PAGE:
The Problem with Electric Cars, How President Eisenhower Can Make You a Better Software Engineer, and Other Must-Reads

May 9, 2016

Our publishing platform is a place where professionals can ask big questions and share their personal answers. Over the last month, our engineers have been posting about what’s on their mind, like writing code with style, improving accessibility through tech, and learning from mistakes. Read on to see our favorite pieces published on the platform.

Why I'm excited about Glimmer2 and why you already know how it's better
By Joel Kang, Senior UI Engineer

Joel writes about how the new Glimmer2 engine’s optimizations allow users to convert the entire data-down part of “data down, actions up” to use a pull system rather than a push one. He explains how this is an exciting development because it changes the way users think about the way data flows through their templates.

Notes on "Clean Code" – Formatting
By Mohamed El-Geish, Software Engineering Manager
Mohamed shares his thoughts on Chapter 5 of Clean Code: A Handbook of Agile Software Craftsmanship. He agrees with the chapter’s emphasis on the importance of maintaining a consistent formatting style throughout and across coding projects. He also notes how following established style principles makes it easier for coders to jump into new projects quickly, and highlights vertical ordering and conceptual affinity as particularly important concepts.

Important and Not Urgent
By Jens Pillgram-Larsen, Director of Engineering, Developer Tools
Jens discusses how emphasizing and rewarding craftsmanship over time-to-market in software engineering helps companies manage their technical debt. He uses the Eisenhower Decision Matrix, popularized in the book The Seven Habits of Highly Effective People, to illustrate the long term benefits of being proactive rather than reactive.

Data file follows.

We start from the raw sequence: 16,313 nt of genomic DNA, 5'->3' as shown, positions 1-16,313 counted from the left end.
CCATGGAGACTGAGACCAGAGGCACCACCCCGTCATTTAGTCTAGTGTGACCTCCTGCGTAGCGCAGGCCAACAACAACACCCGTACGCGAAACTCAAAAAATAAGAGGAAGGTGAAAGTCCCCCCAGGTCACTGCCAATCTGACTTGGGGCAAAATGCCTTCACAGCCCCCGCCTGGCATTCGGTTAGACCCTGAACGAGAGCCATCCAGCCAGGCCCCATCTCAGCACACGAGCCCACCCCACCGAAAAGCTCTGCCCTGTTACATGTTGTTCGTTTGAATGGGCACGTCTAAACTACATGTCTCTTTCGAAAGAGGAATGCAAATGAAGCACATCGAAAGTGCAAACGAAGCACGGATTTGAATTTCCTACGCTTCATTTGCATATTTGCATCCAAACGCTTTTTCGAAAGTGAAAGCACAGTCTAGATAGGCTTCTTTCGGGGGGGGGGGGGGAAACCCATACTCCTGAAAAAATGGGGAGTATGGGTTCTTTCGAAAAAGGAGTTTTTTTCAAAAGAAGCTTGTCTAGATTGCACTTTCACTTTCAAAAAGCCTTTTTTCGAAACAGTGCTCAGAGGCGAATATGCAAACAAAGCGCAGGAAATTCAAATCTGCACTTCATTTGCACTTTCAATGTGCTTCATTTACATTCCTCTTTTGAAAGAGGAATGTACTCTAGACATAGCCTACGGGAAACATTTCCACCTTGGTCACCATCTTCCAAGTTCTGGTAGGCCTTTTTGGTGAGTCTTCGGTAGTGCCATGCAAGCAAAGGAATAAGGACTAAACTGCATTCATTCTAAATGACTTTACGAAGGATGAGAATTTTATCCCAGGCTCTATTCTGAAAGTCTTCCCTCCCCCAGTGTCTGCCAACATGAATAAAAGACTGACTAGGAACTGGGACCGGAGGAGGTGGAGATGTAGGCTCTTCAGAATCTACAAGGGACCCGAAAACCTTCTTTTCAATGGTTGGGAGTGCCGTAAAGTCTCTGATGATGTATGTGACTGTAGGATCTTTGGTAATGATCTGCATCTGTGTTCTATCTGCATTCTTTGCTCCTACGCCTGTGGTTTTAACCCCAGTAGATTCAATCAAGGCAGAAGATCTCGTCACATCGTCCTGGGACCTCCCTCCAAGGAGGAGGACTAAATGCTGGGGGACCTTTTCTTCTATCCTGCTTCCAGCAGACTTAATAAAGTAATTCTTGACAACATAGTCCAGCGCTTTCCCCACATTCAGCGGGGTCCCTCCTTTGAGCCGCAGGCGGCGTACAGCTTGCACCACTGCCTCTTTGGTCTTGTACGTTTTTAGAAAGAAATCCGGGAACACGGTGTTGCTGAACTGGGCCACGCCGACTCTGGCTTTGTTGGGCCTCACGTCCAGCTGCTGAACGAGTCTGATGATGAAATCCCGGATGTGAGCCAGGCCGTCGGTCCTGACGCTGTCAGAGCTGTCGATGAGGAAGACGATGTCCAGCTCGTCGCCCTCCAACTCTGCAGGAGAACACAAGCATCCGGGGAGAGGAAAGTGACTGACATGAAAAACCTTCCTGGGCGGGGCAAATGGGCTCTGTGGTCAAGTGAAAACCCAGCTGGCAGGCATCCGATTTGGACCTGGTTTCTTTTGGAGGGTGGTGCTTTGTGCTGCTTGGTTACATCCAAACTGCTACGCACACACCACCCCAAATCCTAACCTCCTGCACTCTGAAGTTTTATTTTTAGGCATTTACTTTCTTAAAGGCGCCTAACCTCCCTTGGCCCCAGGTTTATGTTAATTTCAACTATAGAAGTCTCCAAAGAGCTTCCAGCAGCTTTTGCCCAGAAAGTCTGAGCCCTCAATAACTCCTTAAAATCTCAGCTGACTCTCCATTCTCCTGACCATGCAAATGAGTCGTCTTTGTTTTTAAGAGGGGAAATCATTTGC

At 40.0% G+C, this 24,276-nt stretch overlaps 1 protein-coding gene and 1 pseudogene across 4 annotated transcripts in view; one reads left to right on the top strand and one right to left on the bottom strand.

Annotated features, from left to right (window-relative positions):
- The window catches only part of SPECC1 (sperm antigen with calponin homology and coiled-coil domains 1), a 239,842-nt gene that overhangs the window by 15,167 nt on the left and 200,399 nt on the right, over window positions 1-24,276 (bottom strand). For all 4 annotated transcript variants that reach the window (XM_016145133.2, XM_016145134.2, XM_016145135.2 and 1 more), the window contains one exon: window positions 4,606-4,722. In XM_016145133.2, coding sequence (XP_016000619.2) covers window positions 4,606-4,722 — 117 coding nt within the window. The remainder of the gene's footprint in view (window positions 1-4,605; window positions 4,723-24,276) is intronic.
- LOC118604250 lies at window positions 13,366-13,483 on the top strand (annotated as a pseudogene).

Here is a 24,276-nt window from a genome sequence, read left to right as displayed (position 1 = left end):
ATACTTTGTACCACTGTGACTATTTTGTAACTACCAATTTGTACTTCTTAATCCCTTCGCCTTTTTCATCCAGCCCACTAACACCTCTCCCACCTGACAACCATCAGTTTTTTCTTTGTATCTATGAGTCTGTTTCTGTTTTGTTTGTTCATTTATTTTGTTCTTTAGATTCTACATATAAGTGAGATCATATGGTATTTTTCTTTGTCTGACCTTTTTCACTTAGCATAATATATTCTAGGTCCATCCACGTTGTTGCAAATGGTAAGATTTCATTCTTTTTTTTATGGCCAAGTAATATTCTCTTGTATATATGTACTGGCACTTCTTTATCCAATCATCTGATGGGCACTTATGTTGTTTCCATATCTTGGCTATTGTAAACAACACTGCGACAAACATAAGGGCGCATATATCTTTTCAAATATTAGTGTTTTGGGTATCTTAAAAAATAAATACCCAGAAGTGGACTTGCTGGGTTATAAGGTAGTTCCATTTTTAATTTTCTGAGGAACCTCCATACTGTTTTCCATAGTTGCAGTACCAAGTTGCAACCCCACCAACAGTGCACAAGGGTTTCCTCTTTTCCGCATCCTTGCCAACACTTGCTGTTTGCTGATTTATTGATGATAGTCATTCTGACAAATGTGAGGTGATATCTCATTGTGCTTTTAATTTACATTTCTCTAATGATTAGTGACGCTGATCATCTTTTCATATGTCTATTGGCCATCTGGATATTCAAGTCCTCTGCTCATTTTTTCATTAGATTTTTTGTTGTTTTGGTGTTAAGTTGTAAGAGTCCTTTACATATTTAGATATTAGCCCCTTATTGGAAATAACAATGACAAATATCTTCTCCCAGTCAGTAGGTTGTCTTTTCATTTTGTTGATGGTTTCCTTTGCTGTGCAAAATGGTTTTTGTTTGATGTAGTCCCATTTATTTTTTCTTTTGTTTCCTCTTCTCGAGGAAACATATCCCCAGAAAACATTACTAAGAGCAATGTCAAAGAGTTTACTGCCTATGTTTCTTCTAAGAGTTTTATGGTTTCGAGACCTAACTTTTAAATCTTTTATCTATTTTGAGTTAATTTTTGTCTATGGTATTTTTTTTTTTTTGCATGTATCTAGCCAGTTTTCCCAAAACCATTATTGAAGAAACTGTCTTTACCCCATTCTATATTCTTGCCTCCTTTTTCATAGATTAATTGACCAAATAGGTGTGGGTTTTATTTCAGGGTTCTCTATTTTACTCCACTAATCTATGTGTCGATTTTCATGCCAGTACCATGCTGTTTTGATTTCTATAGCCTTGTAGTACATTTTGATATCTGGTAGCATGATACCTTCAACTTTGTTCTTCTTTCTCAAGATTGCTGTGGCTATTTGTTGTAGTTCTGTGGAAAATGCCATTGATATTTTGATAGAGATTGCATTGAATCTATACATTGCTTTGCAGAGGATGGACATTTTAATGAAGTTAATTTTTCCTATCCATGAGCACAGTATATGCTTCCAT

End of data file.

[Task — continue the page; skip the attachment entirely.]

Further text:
Tesla's Model 3: Solving the Wrong Problem
By Steven Foote, Senior Software Engineer

Steven argues that the underlying principle of designing more affordable environmentally-friendly cars is wrong, because it will just lead to more vehicles on the roads. He points out that bicycles or mass transit systems are much more efficient modes of transportation, and suggests that instead of working to create better cars, we should focus on innovation in those areas instead.

My first conference on tech and people with disabilities - Part 2
By Renato Iwashima, Senior UI Engineer

Renato writes about his experience at the Annual International Technology and Persons with Disabilities Conference where he learned how speech recognition can improve accessibility to mobile and other devices for people with disabilities. He notes how continuing innovation in this area represents an exciting opportunity for developers and engineers.

How some failures on [In]Day taught me lessons to succeed
By Hitesh Sharma, Senior Software Engineer
Hitesh shares several lessons he recently learned about failure when he took an Arduino Basics class during March’s InDay. Despite struggling several times throughout the class, he found that persevering through the obstacles he was faced with and thinking outside of the box helped him overcome his challenges.